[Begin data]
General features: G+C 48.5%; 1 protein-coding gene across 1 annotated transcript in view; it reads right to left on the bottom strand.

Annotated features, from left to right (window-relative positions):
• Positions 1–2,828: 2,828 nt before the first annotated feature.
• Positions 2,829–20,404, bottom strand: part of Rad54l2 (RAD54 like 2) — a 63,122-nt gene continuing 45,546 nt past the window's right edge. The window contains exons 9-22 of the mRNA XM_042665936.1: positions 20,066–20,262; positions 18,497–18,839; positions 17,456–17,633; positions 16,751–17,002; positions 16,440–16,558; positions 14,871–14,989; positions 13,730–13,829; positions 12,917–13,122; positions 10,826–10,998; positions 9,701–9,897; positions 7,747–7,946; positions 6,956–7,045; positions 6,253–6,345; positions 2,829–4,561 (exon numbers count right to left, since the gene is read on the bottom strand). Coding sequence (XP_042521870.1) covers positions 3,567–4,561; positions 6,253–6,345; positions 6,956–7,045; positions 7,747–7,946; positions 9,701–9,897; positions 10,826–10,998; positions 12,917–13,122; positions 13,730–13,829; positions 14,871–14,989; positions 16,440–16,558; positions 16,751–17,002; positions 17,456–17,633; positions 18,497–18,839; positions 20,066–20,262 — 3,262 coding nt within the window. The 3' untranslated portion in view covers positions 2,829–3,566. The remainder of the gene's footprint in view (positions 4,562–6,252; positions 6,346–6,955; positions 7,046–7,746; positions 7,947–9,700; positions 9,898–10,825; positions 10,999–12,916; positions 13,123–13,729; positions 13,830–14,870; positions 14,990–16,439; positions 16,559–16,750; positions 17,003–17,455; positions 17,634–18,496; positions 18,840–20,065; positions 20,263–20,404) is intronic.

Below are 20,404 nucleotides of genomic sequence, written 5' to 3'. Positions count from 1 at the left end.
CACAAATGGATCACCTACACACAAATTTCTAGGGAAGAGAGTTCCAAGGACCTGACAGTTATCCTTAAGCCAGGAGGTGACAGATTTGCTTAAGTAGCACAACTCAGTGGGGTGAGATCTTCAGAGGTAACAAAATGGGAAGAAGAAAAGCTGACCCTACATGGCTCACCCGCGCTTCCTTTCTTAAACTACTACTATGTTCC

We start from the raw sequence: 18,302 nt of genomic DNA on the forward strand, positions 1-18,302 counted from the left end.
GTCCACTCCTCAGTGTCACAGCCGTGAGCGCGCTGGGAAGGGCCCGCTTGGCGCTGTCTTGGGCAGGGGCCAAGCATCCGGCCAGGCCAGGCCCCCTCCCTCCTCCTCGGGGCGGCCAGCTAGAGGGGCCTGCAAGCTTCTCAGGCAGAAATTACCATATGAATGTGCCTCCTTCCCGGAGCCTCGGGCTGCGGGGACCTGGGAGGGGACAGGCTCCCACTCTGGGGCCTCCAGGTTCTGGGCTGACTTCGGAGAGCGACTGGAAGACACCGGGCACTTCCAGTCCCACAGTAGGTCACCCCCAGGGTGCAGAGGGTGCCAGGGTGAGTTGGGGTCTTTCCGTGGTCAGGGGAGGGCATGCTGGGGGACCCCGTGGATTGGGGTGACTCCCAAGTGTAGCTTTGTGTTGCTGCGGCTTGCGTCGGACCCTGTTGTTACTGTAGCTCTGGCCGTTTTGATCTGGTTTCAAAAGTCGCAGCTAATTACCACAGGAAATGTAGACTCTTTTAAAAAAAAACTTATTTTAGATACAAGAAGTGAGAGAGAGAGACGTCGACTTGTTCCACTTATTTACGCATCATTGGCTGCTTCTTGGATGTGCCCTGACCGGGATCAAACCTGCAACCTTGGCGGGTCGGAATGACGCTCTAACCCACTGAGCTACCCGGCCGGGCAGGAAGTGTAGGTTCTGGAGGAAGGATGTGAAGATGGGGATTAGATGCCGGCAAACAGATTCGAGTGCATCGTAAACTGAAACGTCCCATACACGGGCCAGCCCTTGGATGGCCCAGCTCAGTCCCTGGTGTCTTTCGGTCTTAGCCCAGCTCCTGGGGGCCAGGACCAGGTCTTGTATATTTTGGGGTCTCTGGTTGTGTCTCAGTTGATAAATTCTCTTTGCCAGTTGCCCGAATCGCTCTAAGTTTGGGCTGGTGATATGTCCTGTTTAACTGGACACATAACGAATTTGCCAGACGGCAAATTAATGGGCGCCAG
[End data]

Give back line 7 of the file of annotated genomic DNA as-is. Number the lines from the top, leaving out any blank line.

We start from the raw sequence: 18,302 nt of genomic DNA on the forward strand, positions 1-18,302 counted from the left end.